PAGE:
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UBC Theses and Dissertations

Experiencing freefall: a journey of pedagogical possibilities Haskell, Johnna Gayle

Abstract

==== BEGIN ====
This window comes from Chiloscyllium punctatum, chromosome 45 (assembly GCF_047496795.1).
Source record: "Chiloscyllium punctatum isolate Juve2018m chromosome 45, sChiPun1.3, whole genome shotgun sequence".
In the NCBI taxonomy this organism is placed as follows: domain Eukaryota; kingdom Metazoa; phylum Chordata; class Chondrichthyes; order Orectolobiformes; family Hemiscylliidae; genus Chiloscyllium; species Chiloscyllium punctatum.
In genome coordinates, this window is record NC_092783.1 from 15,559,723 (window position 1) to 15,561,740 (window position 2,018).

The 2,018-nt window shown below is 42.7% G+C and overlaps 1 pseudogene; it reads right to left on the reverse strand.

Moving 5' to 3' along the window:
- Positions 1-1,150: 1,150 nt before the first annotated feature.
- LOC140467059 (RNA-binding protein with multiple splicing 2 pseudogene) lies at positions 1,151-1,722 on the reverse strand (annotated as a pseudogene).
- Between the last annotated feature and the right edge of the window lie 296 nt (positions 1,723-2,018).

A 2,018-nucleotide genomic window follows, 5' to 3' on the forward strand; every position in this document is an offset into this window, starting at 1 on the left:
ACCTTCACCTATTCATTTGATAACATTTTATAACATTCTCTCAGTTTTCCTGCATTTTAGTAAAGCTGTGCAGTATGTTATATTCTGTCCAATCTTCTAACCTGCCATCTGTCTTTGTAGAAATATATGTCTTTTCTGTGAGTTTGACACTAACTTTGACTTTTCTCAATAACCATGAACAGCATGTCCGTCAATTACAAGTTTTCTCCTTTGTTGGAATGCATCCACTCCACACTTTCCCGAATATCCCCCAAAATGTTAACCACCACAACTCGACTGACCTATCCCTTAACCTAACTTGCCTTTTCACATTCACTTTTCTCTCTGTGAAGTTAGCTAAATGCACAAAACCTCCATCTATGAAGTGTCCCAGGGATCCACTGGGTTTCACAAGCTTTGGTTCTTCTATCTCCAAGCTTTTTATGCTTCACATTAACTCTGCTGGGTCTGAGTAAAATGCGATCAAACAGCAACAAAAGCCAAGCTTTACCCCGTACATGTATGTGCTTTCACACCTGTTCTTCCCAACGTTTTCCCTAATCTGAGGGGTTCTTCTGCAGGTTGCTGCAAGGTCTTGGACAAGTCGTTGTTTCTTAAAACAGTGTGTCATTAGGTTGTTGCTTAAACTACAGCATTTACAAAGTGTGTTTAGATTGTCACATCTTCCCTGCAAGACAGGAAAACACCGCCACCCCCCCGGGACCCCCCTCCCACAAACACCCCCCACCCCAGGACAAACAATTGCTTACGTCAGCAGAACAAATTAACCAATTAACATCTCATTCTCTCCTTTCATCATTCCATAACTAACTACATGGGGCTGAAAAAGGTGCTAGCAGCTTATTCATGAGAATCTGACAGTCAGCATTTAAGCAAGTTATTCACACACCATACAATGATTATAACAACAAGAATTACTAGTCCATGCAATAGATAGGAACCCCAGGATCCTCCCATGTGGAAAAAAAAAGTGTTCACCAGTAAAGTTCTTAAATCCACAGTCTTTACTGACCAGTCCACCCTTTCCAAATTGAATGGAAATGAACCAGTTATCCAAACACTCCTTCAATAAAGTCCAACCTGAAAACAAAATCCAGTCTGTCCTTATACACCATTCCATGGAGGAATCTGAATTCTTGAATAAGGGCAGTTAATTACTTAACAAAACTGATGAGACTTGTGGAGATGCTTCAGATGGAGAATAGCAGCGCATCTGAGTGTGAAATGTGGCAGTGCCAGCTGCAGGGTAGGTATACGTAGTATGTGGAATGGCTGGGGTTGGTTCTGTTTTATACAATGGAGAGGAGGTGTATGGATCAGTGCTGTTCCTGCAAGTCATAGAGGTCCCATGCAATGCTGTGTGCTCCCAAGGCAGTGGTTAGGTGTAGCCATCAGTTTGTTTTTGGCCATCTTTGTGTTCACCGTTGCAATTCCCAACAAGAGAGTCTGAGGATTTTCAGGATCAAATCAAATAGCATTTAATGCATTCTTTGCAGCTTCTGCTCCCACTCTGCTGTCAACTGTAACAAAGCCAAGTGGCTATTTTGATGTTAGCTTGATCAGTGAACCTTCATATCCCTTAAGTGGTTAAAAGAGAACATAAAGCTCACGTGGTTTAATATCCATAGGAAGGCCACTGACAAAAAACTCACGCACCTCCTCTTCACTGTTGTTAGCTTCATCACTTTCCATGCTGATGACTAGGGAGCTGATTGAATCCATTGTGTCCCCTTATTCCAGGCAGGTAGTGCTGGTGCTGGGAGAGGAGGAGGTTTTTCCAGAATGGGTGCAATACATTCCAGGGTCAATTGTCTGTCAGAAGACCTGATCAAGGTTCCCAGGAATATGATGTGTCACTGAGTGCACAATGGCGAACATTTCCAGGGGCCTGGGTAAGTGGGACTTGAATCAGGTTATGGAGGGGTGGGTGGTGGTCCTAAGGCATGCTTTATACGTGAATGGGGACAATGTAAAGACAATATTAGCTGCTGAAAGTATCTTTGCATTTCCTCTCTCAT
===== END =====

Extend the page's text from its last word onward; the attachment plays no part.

Experiencing Freefall is an inquiry into outdoor experiencing. It focuses on both my experiences with a group of Grade 10 students in an outdoor adventure education program and my personal experiencing of the outdoors. I explore the awareness we embody within moments of unexpected happenings while negotiating Whitewater rapids or searching for a handhold while clinging to the side of a cliff face. Also in this thesis I explore the 'phenomena of experiencing' which emerges out of our actions and interactions within outdoor activities. The challenge of this dissertation is capturing in prose, the phenomena of experiencing and 'embodied awareness' arising through such unexpected instances. Hence, the thesis, in trying to articulate the complexity of experiencing in the outdoors, uses stories, poetry and the metaphor of life, breath, and mountaineering to invite the reader on a journey of inquiry. This thesis escorts the reader, like a true pedagogue, into an outdoor environment of experiencing that opens the reader to ponder pedagogical possibilities. I explore several themes in the thesis which include 'freefall,' community, 'turning points,' and 'embodied respect' using a methodology of 'enactive inquiry.' The thesis takes a journey through each theme by weaving students' stories from the study, my own personal stories of the unexpected, and the theory of enaction. The thesis creates an opportunity for readers to embrace their own struggles, fears, and inquiry. Through the use of outdoor stories to illustrate moments of freefall into the unfamiliar or unknown, we may imagine pedagogical possibilities. As an enactive inquiry, this research thesis embodies an "education" or way of being, living, experiencing that explores unexpected happenings. In articulating an ecological perspective of experiencing, the thesis juxtaposes encounters in the outdoors with enactive theory to move beyond traditional representationalist models of cognition. Specifically, I focus on the embodied awareness that arises through phenomena of experiencing and its relation to pedagogy. The thesis contributes to the theory of the enactive approach by bringing examples of human experience which unfold, not only our interactions within the ecological web of the outdoor world, but an emergent space of pedagogical possibilities. As such, this thesis is an experiential work through which the reader may realize their own interpreting of possible pedagogies for many educational contexts.

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